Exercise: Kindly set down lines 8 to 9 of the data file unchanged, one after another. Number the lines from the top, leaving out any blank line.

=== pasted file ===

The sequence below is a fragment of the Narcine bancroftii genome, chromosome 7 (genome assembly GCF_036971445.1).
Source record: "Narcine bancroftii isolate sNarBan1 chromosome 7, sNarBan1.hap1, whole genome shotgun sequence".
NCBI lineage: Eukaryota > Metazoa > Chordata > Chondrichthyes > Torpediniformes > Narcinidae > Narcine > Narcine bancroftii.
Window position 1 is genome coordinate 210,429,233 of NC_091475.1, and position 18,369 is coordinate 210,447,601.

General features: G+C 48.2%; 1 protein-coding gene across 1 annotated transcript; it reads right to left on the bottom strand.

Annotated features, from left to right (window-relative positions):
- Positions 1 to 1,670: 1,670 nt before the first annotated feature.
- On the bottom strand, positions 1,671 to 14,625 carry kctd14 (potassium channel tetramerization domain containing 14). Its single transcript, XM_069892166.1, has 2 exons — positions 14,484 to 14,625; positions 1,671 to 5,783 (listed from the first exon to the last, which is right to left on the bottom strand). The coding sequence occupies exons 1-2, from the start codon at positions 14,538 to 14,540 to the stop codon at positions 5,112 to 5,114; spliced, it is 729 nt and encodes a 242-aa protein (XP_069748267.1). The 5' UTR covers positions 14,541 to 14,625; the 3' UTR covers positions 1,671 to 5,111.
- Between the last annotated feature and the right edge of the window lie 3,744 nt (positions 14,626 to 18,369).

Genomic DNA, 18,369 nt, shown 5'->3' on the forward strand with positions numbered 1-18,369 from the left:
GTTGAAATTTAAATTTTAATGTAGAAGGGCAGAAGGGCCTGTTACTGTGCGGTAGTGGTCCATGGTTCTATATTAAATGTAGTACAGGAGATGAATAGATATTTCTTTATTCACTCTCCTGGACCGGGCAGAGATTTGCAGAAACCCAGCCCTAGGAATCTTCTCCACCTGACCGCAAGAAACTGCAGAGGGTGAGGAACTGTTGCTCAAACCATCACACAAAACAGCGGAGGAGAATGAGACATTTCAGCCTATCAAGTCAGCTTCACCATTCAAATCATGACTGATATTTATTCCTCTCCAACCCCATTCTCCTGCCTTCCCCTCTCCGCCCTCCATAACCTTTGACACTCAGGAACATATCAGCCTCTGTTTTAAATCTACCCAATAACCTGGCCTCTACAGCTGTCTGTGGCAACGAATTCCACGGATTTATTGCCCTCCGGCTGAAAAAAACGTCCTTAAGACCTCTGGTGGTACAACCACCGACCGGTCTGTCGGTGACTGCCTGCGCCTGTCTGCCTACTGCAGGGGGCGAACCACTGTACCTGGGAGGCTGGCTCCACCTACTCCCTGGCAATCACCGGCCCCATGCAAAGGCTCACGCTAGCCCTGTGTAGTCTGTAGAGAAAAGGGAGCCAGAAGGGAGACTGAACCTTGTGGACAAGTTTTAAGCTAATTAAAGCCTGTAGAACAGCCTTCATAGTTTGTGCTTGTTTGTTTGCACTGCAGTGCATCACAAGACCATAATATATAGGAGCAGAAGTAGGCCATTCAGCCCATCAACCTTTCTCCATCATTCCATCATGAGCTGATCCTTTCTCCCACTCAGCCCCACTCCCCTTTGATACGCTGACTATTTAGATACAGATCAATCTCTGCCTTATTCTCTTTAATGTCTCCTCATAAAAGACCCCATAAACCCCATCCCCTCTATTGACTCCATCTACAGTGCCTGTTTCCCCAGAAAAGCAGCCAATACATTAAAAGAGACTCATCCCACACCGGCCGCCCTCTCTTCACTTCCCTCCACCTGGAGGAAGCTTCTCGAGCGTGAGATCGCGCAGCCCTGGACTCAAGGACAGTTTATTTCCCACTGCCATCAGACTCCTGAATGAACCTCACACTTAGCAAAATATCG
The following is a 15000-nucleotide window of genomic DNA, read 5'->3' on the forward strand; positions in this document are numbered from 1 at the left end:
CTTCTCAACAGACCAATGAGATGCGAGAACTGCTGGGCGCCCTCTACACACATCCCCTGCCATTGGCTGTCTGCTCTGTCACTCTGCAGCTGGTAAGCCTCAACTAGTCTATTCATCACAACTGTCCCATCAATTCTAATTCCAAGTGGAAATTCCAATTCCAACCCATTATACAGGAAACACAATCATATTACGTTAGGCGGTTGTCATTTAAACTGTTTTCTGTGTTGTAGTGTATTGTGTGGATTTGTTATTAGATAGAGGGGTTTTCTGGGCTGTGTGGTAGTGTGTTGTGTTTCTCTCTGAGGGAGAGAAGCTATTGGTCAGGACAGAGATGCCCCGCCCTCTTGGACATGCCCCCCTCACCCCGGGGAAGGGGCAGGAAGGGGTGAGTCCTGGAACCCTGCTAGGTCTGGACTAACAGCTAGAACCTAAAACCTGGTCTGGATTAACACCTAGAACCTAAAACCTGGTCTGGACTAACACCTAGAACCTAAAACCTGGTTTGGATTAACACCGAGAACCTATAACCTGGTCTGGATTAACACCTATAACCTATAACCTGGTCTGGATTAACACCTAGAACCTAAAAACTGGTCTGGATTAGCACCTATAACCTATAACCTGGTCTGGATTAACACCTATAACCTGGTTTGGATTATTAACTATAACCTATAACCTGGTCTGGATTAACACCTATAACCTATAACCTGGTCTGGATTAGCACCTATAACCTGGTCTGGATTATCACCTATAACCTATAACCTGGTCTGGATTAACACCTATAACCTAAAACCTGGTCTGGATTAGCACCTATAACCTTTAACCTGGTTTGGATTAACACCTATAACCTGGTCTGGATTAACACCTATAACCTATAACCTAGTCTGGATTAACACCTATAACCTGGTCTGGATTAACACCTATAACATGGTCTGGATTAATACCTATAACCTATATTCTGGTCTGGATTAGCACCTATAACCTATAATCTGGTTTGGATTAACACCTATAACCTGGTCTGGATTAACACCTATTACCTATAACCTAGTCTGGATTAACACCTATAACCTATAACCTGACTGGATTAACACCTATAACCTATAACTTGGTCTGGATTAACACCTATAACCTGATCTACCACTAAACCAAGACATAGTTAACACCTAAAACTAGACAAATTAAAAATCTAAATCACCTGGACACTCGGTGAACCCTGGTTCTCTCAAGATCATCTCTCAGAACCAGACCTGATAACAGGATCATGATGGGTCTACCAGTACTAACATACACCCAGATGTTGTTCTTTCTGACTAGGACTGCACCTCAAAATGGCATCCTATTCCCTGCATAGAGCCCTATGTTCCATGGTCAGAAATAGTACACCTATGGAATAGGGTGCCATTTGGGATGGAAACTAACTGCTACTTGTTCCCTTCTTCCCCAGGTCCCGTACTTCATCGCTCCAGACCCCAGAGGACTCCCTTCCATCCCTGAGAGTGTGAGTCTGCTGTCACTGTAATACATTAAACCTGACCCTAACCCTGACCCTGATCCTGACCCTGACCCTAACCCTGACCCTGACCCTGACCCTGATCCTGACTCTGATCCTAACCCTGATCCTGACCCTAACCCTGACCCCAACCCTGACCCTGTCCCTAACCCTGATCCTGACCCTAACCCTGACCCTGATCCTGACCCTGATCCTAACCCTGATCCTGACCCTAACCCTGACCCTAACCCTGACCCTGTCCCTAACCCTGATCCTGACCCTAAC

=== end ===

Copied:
- On the bottom strand, positions 1,671 to 14,625 carry kctd14 (potassium channel tetramerization domain containing 14). Its single transcript, XM_069892166.1, has 2 exons — positions 14,484 to 14,625; positions 1,671 to 5,783 (listed from the first exon to the last, which is right to left on the bottom strand). The coding sequence occupies exons 1-2, from the start codon at positions 14,538 to 14,540 to the stop codon at positions 5,112 to 5,114; spliced, it is 729 nt and encodes a 242-aa protein (XP_069748267.1). The 5' UTR covers positions 14,541 to 14,625; the 3' UTR covers positions 1,671 to 5,111.
- Between the last annotated feature and the right edge of the window lie 3,744 nt (positions 14,626 to 18,369).